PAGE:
For just the third time in 100 runnings of the Prix de l’Arc de Triomphe, a horse trained in Germany was first across the line on Sunday, to the great surprise of almost every racegoer at Longchamp, and punters across Europe and beyond.
Torquator Tasso and Rene Piechulek were 69-1 shots on the French Tote and 80-1 with British bookmakers to win one of the strongest Arcs for many years, but chased down the better-fancied Tarnawa and Hurricane Lane well inside the final furlong to win by three-quarters of a length.
This was an Arc that confounded expectations from start to finish. Adayar, the Derby winner, and Japan’s big hope, Chrono Genesis were drawn wide in 11 and 14 respectively, but somehow found their way to the front with a mile still to run, in Chrono Genesis’s case after racing alone in the middle of the track for the first three furlongs under Oisin Murphy.
They were still first and second on the final turn, and William Buick soon kicked Adayar into a useful lead, challenging the field to pick up and catch him on heavy, holding ground. He was just in front with a furlong to run but Hurricane Lane, the St Leger winner, and Dermot Weld’s mare Tarnawa were closing and finally got to him half a furlong from the post.
All the while, though, the yellow colours of Torquator Tasso had been staying on steadily on their outside, and just as it seemed two of the favourites would fight out the finish, Piechulek swamped the pair of them with an irresistible final drive for the line.
The result was met with stunned silence in the grandstand, and Piechulek and Marcel Weiss – Torquator Tasso’s trainer, who is only in his second year with a licence – were struggling to absorb their achievement in the moments after the race.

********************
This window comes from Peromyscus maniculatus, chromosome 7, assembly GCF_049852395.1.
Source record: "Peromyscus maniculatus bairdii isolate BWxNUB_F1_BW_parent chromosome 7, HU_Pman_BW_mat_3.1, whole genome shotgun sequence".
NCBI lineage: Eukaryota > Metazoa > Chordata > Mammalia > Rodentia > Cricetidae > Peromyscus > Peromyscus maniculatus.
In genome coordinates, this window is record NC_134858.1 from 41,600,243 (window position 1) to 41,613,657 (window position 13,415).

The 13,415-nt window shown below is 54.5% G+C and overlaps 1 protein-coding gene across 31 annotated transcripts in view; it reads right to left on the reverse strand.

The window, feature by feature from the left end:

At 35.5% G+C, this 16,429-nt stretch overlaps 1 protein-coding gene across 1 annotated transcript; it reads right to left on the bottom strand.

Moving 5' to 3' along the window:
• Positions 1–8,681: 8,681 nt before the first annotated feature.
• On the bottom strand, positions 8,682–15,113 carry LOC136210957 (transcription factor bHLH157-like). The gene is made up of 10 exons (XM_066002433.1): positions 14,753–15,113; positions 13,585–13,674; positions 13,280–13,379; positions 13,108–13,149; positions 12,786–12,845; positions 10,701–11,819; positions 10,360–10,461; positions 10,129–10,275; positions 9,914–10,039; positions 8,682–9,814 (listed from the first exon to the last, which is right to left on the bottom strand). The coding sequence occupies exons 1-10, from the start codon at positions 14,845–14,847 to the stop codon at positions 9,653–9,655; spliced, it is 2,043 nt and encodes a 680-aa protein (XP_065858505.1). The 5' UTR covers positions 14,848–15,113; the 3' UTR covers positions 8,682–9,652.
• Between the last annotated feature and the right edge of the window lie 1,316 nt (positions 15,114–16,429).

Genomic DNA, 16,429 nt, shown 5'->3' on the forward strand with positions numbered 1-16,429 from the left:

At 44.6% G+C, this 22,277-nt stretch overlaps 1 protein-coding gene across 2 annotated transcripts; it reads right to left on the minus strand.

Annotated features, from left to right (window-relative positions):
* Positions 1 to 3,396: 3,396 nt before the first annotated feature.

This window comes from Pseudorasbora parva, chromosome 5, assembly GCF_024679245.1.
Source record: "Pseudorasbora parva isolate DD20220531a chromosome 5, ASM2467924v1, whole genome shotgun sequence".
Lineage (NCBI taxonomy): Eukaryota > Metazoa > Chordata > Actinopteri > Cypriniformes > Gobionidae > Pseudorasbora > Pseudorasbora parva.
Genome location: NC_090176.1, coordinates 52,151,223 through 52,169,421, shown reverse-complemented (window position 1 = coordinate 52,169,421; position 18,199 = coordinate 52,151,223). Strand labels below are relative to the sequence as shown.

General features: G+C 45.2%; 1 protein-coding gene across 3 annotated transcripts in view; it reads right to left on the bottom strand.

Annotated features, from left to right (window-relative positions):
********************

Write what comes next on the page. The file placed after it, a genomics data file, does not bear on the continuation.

“I still can’t put it into words,” Weiss said, a few minutes after securing only the third Arc success for Germany after Star Appeal in 1975 and Danedream in 2011. “I can’t really digest it, I’m stumbling for words. We started to plan for the Arc last winter. Before the Arc, he had produced some very good performances, he was a Group One winner, and even though I thought this was the strongest Arc of the last few years, I thought he deserved to start. We would have been very happy if he had finished third, fourth, fifth or sixth, that would have been a success. The ground came in our favour, and then the race went as we wanted.”
Piechulek was riding in the Arc for the first time and could not have wished for a smoother debut. “I’m very honoured that I was able to ride in such a race,” he said. “I think it’s going to be tomorrow before I realise what it really means. There was not a lot of pace in the race and I tried to get a position towards the leading horses so that when we got to the final straight I could really launch my horse. He’s a horse that gets better and faster the longer the straight, so I wanted to make use of it.”
This was the third Group One success of Torquator Tasso’s career but his first outside Germany, which gave punters very little to go on beforehand in terms of form to tie him in with horses such as Adayar, Hurricane Lane and Tarnawa. After more than 20mm of rain in less than 24 hours at Longchamp, though, a handful of backers at least may have taken a chance on his stout German pedigree, as the stallion Adlerflug – also the sire of last year’s German-trained Arc runner‑up, In Swoop – is as strong an influence for stamina as you could find.
This was still one of the biggest surprises in Arc history, however, and Charlie Appleby, the trainer of both Hurricane Lane and Adayar, was among those trying to make sense of it all afterwards. “William said unfortunately his horse has jumped and he had to go on the front end because he was never going to get any cover,” Appleby said.
“He didn’t like that ground but it was another brave performance by the horse, and he showed his class there travelling into the straight when he was trying to pick up.
“At one stage it looked like [Hurricane Lane] was going to produce a run that was potentially going to win an Arc but full credit to the winner, we knew it was going to be a gruelling race at the finish, and that’s what it was.”